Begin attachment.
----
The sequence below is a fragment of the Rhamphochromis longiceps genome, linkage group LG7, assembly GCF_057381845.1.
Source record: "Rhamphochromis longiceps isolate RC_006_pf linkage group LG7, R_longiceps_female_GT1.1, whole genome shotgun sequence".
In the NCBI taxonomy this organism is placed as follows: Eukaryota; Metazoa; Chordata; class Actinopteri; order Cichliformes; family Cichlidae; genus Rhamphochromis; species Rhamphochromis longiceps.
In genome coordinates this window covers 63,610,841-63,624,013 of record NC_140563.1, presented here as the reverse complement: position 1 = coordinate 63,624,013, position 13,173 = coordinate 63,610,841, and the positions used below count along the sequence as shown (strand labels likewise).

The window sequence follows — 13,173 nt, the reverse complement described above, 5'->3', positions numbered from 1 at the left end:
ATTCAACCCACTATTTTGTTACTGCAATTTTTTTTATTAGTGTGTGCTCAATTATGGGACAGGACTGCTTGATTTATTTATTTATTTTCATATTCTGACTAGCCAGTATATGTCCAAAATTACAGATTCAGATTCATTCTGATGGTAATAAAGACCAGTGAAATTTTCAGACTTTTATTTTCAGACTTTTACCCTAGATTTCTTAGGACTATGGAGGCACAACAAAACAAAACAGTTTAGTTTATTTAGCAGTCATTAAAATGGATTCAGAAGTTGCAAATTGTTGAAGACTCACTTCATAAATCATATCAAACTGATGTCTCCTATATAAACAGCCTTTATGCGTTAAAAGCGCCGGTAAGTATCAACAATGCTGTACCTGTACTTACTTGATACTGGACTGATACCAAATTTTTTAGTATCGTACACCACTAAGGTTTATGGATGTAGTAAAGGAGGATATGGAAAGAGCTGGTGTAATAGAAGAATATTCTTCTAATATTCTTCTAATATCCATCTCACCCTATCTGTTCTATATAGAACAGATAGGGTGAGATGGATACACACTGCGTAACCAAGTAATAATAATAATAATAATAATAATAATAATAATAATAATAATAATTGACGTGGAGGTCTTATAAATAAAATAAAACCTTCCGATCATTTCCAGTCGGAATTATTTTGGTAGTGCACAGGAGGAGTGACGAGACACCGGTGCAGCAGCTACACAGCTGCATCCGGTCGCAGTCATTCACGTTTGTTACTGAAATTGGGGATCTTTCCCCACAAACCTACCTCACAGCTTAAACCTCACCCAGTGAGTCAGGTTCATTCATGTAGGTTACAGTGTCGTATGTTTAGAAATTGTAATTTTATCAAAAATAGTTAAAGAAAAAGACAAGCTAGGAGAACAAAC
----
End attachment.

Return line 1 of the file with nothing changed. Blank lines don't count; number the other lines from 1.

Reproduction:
The sequence below is a fragment of the Rhamphochromis longiceps genome, linkage group LG7, assembly GCF_057381845.1.